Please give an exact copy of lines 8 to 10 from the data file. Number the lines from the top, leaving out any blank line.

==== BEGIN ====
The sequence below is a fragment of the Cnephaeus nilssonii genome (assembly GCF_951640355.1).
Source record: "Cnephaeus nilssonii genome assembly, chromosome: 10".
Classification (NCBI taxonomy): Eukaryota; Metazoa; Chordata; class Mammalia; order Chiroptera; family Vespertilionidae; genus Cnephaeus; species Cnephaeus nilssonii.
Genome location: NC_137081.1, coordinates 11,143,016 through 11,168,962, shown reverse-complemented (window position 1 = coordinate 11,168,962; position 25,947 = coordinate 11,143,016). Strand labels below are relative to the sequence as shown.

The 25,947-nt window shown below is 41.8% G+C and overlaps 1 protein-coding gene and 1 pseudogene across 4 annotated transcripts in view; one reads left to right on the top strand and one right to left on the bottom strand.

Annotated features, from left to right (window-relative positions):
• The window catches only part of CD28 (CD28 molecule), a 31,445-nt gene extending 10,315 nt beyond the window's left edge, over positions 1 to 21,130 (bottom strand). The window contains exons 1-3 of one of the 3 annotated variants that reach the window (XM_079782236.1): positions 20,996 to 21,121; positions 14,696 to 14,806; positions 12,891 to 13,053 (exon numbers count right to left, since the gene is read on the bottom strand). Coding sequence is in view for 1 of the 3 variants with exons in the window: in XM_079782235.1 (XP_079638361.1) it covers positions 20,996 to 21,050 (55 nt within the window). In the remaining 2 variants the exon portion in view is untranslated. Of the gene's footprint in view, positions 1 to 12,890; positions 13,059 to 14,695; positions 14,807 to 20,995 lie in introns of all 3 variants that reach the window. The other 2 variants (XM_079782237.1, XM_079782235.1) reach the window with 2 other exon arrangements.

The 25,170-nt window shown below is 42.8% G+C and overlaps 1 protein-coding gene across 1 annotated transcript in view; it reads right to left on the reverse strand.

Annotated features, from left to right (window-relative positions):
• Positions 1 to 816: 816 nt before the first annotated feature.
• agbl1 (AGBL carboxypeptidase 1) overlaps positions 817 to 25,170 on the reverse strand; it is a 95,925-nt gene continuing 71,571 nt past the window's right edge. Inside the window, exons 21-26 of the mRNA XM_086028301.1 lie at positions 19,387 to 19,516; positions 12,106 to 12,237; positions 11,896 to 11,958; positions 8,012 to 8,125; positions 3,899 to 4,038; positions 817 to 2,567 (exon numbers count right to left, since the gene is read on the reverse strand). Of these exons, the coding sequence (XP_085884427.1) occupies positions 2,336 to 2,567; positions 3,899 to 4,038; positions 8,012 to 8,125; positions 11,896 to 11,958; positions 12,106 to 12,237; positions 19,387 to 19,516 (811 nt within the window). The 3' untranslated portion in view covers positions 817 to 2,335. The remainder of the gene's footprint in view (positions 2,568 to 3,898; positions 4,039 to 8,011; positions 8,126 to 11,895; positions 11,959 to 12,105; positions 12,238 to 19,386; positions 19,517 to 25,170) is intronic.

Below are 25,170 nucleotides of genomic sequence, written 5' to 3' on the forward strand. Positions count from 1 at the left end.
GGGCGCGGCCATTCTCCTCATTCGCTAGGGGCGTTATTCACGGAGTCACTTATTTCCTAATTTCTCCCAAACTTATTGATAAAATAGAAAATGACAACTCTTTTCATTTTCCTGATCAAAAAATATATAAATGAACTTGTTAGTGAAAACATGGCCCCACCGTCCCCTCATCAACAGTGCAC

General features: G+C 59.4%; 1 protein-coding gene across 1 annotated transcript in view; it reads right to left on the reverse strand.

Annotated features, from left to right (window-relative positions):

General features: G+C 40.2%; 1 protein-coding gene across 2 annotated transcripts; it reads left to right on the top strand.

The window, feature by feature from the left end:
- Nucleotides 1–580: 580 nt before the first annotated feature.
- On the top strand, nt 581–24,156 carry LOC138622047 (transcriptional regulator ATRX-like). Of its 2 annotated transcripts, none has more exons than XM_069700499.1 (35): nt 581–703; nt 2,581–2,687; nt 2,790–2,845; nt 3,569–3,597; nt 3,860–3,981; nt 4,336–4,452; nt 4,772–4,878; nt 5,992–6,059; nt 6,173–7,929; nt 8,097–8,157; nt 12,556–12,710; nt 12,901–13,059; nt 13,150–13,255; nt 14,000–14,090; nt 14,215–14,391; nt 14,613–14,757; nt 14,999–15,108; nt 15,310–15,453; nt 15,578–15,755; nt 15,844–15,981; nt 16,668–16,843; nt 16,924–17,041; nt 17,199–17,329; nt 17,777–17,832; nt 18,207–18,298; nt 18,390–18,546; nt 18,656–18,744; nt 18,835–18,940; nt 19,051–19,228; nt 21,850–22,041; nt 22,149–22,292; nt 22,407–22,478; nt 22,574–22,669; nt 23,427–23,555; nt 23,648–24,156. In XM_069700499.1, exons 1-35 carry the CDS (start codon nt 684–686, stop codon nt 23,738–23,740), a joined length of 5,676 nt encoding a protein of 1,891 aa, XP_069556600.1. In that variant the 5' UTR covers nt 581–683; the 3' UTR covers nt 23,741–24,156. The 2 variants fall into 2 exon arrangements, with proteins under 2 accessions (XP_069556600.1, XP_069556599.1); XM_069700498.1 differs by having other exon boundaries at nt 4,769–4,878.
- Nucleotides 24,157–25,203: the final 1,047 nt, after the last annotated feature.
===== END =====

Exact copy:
The 25,170-nt window shown below is 42.8% G+C and overlaps 1 protein-coding gene across 1 annotated transcript in view; it reads right to left on the reverse strand.

Annotated features, from left to right (window-relative positions):
• Positions 1 to 816: 816 nt before the first annotated feature.